It can be seen from Fig. 3 that the vertical displacement trend of the roof under the action of no fire and different fire time is consistent, which shows that fire does not cause too much influence on the overall trend of the vertical deformation of the whole tunnel roof. Although the position of the maximum displacement of the immersed tube tunnel roof will change at different times, it is roughly between monitoring point 3 and monitoring point 4. Side wall at the exhaust duct causes a large reverse bending moment on the left side of the roof, which causes the peak point of vertical displacement at the bottom of the roof to deviate from the center line of the roof. The position of the maximum settlement of the immersed tunnel roof is 10.3 m away from the structural center line (measuring point 3 is 9.775 m away from the structural center line), and the maximum settlement is 5.1 mm without fire. Within 125 min of fire, the maximum settlement is 5.6 mm, which can reflect the actual deformation characteristics of immersed tunnel to a certain extent (Jiang & Chen, 2015; Zhang, 2013).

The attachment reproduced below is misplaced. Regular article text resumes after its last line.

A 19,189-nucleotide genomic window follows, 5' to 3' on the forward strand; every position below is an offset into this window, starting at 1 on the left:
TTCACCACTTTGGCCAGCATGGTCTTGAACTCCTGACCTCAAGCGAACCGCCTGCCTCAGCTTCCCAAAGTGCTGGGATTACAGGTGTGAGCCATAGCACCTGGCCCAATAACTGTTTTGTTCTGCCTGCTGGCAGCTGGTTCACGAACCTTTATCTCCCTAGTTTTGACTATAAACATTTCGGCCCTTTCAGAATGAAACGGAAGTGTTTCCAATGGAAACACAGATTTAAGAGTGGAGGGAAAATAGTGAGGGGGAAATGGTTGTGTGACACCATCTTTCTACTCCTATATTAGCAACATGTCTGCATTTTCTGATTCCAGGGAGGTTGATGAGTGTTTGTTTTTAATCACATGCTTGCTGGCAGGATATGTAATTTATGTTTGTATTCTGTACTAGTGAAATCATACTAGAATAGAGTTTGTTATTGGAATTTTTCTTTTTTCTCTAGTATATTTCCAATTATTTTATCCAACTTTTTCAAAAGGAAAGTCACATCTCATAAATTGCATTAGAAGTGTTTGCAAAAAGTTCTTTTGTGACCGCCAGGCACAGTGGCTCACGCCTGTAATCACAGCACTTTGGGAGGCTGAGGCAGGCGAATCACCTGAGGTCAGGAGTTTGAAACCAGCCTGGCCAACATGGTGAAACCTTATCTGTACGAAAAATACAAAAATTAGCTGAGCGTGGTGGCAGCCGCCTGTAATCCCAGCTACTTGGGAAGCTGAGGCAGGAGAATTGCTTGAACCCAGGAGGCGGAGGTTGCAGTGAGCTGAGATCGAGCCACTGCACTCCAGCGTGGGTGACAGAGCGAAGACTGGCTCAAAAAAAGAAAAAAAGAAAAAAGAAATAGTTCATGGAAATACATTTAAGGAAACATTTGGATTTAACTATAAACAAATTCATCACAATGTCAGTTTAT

3.4 Establishment of Local Mesoscopic Model of Immersed Tunnel Roof

This article only conducts random aggregate delivery in the dangerous area of the roof (10.3 m from the centerline of the tunnel) to establish a local Mesoscopic model. In view of the weak position of the submerged tunnel roof, local meso-models are established in the middle of the roof fire zone and the upper compression zone, whose area is 300 × 300 mm. In addition, the roof of immersed tube tunnel is made of C50 concrete of two-grading. According to the existing grading regulations, the particle size ranges of 5–20 mm and 20–40 mm are selected, while the aggregate below 5 mm is included in the mortar. Seventy percent aggregate filling rate is adopted. By calculation, 192 aggregates with random size particle sizes in the range of 5–20 mm and 23 aggregates with random size particle sizes in the range of 20–40 mm can be obtained. Total number of aggregates is 215.